• Env. aesthetics contains numerous resources for
objectivity that allow it to play a useful role in
environmental protection
Follow are hyperlink slides
Natural Beauty only a tie-breaker?
“An attempt to justify a ban on logging in the
Pacific Northwest’s remaining old-growth forests
solely in terms of these forests’ special beauty
would be on very shaky ground if the ban would
cause economic dislocation of thousands of
loggers and mill workers….Only in this context
(i.e., other things being equal) [do] aesthetic
considerations seem compelling.”
Gary Varner, In Nature’s Interests (1998)
“If a doctor had to choose between giving one of
two patients a heart, she could not justify her
decision by saying that one of the patients was
more beautiful than the other . . . But if a doctor
cannot make a decision regarding who gets a
heart based on aesthetics, how can
environmentalists ask thousands of loggers to
give up their jobs and way of life on the basis of
aesthetics?”
Rob Loftis, “Three Problems for the Aesthetic Foundations of Environmental
Ethics” (2003)
• A guide in Lewis and Clark Caverns kept introducing the
stalagmites as Disney characters:
“Look there’s Pinocchio’s nose”
• Such responses are superficial, irrelevant and distracting
“Scenery Cult” as Shallow Nature
Appreciation
•
Well-developed literature
criticizing the inability of many to
appreciate unscenic nature
– An aesthetic vice
•
Scenery cult: Appreciating only
nature’s dramatic landscapes
– A trip to the national park involves
driving though the park, stopping
at scenic viewpoints for snap
shots and the gift shop for
postcards of the scenery
•
A lazy appreciation interested only
in “easy beauty,” the
“picturesque,” and in visual
appreciation rather than deeper,
multi-sensuous engagement
Stereotyped responses are worse
“Ah, look, it’s Bambi!
Isn’t she cute?”
Multisensuous and active
• Contrast appreciating
a mountain lake by:
– Gazing from the shore
or
– Going for a swim
• Consider watching a
storm through a
window or
appreciating the
storm while outside
Self-indulgent responses are worse
• “Look at the rainbow placed here for me!”
Responses that distort, ignore or suppress
important truths about the objects of
appreciation
Consider the romanticized view of wolves that ignores their predatory
lifestyle
John Donne on mountains
• God originally
made the world a
smooth sphere but
then warped it in
punishment for
human sins
• His aesthetic
judgment:
– “Warts, and pockholes in the face of
the earth”
• Following are slides that are extra and cut
from earlier versions of the presentation
Carlson’s view that aesthetic
appreciation of humanized
environments should focus on their
functionality
• If environmentalists are right that many
human env. are unsustainable hence
dysfunctional
• Then on Carlson’s account of aesthetic
appreciation of human envs, such
environments are aesthetically negative
Carlson 2
• Thus sustainable developed human
environments or undeveloped nature (assuming
one holds some version of positive aesthetics)
• Are to be preferred aesthetically to typical
human environments that are not sustainable
• Note that the issue of the functionality of human
environments has significant dimensions of
objectivity
Slides to insert
– Westvaco pollution slide
– Beach rip rap slides
– I of p house in marsh
Cuts
• If items in nature (trees, countryside, wilderness)
were of low or negative aesthetic value, both
practice of and justification for of environmental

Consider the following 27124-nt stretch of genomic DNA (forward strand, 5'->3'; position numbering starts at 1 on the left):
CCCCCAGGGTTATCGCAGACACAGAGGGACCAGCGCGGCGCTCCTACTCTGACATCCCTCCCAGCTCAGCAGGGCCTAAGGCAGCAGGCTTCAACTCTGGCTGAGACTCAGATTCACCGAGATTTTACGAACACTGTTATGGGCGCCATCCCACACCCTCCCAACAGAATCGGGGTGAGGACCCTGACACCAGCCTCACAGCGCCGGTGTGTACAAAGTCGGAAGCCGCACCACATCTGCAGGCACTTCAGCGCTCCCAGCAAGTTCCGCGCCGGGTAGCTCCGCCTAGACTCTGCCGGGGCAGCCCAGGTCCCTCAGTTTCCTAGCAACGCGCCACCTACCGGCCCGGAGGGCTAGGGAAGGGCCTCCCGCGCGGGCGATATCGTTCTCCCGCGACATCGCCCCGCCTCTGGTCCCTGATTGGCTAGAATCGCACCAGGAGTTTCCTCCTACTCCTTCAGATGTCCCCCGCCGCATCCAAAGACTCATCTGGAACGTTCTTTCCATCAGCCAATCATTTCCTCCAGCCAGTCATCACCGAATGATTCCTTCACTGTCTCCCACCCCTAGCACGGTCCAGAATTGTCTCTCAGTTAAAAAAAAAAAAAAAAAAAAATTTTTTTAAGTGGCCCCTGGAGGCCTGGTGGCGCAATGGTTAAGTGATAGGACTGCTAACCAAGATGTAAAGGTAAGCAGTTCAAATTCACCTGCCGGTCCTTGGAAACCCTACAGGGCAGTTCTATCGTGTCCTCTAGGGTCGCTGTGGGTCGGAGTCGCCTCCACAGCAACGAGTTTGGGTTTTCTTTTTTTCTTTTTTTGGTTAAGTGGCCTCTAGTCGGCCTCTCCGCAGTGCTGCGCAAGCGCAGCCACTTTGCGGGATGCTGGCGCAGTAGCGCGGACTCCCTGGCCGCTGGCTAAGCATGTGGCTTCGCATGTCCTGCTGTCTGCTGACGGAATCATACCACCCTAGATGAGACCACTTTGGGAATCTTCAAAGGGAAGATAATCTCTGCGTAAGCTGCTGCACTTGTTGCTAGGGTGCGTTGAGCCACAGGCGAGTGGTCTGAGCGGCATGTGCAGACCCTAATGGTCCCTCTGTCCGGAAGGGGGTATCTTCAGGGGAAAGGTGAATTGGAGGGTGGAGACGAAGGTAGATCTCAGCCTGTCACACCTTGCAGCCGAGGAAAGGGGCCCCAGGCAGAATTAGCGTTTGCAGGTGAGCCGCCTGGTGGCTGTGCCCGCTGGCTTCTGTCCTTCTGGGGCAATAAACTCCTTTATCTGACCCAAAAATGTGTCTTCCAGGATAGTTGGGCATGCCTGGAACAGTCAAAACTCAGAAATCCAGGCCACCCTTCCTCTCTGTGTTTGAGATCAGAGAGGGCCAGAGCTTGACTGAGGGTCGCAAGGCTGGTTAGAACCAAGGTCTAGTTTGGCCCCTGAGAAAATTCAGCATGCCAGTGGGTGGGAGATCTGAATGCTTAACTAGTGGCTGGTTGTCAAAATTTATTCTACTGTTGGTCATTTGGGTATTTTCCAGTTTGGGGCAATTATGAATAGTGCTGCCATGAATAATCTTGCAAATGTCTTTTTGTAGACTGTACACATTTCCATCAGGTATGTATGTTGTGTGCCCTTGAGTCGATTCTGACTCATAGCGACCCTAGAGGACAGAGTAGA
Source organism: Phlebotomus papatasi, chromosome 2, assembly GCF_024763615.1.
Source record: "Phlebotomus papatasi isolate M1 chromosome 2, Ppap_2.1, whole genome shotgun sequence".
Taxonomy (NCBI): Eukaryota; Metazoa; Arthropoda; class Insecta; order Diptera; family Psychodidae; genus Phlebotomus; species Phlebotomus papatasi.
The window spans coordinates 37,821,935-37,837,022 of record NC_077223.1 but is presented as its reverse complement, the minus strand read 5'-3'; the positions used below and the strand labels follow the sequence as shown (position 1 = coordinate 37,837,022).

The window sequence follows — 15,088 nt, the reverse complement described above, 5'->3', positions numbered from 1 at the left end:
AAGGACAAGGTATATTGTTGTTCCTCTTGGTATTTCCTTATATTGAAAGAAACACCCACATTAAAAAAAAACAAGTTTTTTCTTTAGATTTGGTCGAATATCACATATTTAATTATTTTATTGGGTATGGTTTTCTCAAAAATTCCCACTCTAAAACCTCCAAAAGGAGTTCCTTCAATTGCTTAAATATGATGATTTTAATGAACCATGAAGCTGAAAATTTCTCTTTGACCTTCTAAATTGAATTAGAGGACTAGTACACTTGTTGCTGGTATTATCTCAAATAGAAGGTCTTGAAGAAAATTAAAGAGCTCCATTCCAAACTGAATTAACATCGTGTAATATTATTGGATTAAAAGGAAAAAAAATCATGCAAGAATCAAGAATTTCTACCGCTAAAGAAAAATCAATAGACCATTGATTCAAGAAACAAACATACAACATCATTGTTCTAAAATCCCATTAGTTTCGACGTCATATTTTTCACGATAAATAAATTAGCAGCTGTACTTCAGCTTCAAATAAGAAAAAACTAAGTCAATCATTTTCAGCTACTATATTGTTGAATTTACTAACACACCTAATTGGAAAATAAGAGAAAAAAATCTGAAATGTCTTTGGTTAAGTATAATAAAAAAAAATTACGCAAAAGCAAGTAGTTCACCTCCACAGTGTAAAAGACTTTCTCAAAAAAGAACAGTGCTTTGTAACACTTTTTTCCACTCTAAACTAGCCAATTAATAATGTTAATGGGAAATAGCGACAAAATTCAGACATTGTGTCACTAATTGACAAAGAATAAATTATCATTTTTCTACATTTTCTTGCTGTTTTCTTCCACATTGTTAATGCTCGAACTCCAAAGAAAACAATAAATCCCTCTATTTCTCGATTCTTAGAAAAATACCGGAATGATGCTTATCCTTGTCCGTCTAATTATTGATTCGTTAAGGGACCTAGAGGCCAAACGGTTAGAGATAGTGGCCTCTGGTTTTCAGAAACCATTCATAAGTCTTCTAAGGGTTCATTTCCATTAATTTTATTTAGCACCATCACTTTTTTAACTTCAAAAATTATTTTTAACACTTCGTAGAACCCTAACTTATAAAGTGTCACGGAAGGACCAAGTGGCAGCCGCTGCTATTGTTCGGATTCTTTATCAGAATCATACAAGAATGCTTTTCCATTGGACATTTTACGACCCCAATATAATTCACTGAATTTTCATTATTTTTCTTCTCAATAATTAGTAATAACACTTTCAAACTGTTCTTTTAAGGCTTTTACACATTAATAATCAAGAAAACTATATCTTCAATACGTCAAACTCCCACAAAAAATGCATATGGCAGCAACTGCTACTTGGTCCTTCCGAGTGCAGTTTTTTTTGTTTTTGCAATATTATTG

protection would be far weaker
– Show pict of trash
• Clear cuts, strip mines, toxic waste dumps,
spewing sewage pipes, fish belly-up in the
creeks, belching smokestacks, urban blight,
junkyards, billboards, tacky neon stripdevelopments, and suburban sprawl.
Objections to Carlson
• One might object to a number of features of this
view:
– Carlson’s cognitivism (the idea that aesthetic
appreciation involves thought, knowledge, and
understanding) is controversial
• Carroll argues that uniformed emotional arousal is an
appropriate type of aesthetic app
– Carlson’s idea that only science can provide the
understanding of nature needed for aesthetic
appreciation of it is also open to challenge
• ?To use an example from the literature
• ?If I do not know that a whale is a mammal rather than a giant fish,
my awe at its size need not be an “incorrect” or “false” aesthetic
response
Scenery cult
– There is a well developed literature criticizing the idea
that the aesthetic appreciation of nature is
appropriately limited to the, as if seeing nature from
ready-made viewpoints (i.e., getting out of one’s car
only at highway pullovers) was a serious way of
appreciating the Natural Parks or nature in general.
– Ignoring (or worse) being unable to appreciate
“unscenic” nature is an aesthetic vice
– A lazy response interested only in “easy beauty”
– Pict of scenic versus unscenic nature?
Paul Bunyon example? Here or
later?
Fisher
• “Suppose you are sitting in a hot tub in a
city in the Arizona desert listening to the
sounds around you. Do you just listen to
the Western Warblers and the wind in the
fruit and palm trees or do you (should you)
also notice the sounds of hot tub jets and
popping bubbles making a pleasant
hissing on the water? Do you add or
ignore the sounds of ventilator fans
Drop slide: Permissible to frame out
human intrusions?
• For above: Brady's multi-sensuous engagement
– Add
• Sound of snowmobile (sound too?)
• Teton valley with building superimposed on it?
• Scale up to see clear-cuts from a 200 year time
scale
• Carroll’s Teton large scale example; not large
scale when compared with the universe
Godlovitch
•
The idea that certain framing decision in
environmental aesthetic appreciation are more
natural and fitting given the human constitution
and our legitimate purposes also allows for a
response to Stan Godlovitch’s idea that
traditional human aesthetic response to nature is
sensually parochial and that the temporal and
spacial scale dependence of our aesthetic
response to nature are arbitrary
Godlovitch’s relativity
• Smashing ice blocks heaved up by a river
should be seen as no less aesthetically offensive
than bulldozing the Navaho Sandstone Castles
of Monument Valley, Arizona
• “If we were giants, crushing a rock monument . .
. would be no more aesthetically offensive than
is flattening the odd sand castle is to us now. If